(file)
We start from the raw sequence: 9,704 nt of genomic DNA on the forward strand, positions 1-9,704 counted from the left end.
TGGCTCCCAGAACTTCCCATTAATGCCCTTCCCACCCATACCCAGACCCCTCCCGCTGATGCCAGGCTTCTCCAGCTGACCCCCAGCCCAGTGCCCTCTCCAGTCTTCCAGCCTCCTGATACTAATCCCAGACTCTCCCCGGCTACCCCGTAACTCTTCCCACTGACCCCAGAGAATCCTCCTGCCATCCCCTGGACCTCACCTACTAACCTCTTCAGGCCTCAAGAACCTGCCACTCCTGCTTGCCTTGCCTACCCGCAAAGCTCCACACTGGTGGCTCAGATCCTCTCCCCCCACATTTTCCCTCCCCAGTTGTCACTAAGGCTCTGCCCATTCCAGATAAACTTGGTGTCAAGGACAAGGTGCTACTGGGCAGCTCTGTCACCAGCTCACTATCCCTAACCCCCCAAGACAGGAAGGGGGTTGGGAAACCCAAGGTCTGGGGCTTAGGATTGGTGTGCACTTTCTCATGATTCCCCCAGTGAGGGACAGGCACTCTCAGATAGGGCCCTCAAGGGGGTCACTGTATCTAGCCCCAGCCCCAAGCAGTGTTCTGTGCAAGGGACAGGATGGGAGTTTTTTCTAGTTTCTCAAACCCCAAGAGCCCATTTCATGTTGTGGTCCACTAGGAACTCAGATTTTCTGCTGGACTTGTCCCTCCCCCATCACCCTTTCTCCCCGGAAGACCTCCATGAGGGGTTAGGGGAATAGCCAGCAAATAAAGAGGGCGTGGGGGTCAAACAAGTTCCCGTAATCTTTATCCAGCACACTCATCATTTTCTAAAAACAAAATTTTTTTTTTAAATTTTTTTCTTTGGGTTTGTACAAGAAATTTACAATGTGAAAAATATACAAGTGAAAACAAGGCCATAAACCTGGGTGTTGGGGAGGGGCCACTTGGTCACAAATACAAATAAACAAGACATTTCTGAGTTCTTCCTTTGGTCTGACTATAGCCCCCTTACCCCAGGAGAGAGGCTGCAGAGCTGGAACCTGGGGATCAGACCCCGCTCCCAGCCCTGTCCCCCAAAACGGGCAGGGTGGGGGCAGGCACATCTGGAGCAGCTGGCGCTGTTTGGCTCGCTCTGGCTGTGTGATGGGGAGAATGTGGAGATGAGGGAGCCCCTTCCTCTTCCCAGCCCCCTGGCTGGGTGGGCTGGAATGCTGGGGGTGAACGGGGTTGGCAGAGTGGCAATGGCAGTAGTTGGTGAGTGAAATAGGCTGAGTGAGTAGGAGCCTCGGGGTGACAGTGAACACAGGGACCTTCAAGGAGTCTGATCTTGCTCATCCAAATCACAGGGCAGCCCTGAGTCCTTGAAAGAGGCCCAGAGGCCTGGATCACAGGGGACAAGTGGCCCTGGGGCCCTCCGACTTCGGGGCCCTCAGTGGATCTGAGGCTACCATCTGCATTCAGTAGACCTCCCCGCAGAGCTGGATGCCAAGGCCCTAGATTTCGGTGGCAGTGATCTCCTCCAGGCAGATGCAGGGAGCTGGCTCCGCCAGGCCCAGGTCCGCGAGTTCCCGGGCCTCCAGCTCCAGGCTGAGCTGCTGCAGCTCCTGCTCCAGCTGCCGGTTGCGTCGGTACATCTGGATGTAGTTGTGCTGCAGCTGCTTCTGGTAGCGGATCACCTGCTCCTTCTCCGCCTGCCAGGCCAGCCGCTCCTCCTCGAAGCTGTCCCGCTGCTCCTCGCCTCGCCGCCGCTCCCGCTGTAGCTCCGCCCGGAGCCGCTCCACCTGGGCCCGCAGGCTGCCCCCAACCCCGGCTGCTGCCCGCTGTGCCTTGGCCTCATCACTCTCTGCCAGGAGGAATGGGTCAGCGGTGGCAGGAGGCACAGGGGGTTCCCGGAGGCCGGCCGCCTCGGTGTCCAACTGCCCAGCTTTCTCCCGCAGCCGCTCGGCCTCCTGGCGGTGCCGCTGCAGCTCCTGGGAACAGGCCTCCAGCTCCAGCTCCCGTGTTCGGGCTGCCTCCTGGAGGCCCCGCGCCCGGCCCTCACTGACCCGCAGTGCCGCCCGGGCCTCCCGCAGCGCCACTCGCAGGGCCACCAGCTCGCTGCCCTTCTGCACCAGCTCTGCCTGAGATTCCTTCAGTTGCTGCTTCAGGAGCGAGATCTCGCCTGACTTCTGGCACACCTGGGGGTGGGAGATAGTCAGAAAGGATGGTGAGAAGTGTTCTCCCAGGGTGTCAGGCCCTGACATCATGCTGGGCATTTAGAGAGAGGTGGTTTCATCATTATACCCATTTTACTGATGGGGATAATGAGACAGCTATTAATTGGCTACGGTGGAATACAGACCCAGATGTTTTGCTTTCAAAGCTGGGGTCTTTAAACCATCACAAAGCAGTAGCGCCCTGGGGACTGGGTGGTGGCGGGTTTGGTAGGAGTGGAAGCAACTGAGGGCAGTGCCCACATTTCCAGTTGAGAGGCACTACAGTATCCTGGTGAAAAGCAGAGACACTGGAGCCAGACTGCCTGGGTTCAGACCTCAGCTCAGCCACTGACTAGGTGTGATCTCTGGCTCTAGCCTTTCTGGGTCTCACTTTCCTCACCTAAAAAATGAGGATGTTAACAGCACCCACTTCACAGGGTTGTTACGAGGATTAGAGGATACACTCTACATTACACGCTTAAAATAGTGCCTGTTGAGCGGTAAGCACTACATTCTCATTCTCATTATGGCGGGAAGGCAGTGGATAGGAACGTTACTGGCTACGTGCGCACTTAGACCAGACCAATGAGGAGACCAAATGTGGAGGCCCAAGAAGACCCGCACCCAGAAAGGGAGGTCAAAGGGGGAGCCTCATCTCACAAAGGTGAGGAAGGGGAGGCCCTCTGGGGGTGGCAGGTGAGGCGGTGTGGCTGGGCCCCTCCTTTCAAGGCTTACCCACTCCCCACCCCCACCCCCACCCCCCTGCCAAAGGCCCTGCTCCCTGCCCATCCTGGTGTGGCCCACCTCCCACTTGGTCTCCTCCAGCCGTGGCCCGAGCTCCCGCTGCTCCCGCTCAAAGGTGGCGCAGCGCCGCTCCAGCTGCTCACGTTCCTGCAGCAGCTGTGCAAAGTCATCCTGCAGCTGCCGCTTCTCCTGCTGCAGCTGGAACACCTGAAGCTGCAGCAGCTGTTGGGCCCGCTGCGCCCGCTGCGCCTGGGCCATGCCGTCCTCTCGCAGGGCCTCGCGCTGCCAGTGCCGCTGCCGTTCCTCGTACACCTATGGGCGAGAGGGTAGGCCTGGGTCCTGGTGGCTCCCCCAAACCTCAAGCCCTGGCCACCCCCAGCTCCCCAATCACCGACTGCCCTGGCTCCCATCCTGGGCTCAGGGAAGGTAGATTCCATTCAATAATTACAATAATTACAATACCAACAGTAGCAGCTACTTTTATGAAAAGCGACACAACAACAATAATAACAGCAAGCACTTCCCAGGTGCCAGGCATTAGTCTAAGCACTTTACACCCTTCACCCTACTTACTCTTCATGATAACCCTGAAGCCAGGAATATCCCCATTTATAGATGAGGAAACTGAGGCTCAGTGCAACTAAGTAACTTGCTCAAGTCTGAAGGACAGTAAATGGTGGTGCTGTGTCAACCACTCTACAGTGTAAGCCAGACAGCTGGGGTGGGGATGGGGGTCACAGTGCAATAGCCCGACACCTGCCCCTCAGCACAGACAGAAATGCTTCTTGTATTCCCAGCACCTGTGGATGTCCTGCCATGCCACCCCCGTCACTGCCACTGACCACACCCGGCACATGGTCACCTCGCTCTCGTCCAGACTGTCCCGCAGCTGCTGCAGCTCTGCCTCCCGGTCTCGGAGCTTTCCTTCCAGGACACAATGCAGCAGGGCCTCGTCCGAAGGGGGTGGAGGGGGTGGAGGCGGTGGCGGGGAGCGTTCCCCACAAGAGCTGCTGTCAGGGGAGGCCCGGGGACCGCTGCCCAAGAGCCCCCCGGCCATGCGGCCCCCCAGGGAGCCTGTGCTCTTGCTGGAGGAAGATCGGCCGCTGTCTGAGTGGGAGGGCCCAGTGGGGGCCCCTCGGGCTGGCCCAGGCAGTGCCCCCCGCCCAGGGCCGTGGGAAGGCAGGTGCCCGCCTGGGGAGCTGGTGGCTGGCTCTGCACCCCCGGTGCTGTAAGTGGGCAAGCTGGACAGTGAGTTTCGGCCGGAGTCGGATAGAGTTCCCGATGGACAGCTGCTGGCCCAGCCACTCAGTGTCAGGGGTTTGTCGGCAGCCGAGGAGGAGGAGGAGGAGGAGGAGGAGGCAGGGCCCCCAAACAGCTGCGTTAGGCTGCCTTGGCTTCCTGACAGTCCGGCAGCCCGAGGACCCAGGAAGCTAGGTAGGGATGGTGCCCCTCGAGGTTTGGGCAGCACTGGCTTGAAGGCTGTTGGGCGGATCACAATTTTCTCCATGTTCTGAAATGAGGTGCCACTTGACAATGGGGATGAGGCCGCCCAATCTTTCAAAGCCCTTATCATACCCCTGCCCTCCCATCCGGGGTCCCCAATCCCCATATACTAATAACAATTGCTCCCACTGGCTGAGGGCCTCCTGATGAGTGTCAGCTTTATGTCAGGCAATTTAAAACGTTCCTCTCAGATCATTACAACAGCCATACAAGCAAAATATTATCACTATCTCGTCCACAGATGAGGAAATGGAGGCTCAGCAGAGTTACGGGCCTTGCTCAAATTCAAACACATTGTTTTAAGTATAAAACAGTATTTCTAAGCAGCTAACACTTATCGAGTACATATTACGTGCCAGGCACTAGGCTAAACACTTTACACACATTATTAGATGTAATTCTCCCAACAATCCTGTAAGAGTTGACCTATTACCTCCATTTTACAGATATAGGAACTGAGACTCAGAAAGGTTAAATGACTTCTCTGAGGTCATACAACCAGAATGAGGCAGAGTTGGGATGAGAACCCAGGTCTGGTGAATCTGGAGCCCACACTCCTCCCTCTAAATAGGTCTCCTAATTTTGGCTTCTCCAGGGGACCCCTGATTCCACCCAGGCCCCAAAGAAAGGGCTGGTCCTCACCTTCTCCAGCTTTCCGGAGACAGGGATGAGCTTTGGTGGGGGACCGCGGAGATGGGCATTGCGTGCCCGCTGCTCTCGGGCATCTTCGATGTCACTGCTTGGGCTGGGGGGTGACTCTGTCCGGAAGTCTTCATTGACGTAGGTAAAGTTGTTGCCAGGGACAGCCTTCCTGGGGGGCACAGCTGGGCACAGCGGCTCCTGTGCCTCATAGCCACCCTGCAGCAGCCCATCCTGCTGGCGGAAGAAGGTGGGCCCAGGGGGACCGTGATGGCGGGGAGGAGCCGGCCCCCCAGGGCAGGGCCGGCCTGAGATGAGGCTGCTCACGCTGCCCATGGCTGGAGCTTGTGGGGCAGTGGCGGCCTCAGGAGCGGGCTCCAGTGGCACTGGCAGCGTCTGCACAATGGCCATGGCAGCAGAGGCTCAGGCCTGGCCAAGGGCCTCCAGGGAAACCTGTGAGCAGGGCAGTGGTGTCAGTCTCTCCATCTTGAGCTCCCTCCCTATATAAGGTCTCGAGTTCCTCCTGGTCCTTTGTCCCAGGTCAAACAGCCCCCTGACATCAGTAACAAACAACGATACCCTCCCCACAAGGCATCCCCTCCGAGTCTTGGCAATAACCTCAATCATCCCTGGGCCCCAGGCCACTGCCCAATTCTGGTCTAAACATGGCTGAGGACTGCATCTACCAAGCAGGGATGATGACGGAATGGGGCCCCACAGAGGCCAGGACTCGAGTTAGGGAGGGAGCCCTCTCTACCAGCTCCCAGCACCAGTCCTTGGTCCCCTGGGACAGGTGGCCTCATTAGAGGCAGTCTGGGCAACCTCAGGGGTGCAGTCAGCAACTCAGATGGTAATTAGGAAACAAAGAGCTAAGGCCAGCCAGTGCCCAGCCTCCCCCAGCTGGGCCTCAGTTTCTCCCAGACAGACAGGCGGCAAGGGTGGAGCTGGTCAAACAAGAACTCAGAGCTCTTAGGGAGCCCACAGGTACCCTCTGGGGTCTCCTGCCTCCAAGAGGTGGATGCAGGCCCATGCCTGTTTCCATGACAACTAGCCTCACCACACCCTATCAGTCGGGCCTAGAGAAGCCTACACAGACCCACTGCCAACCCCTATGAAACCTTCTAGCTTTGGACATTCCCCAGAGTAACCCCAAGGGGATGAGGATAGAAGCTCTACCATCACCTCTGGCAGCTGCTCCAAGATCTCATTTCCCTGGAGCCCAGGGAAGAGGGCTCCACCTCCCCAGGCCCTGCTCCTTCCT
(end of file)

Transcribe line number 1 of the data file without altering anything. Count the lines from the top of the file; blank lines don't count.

We start from the raw sequence: 9,704 nt of genomic DNA on the forward strand, positions 1-9,704 counted from the left end.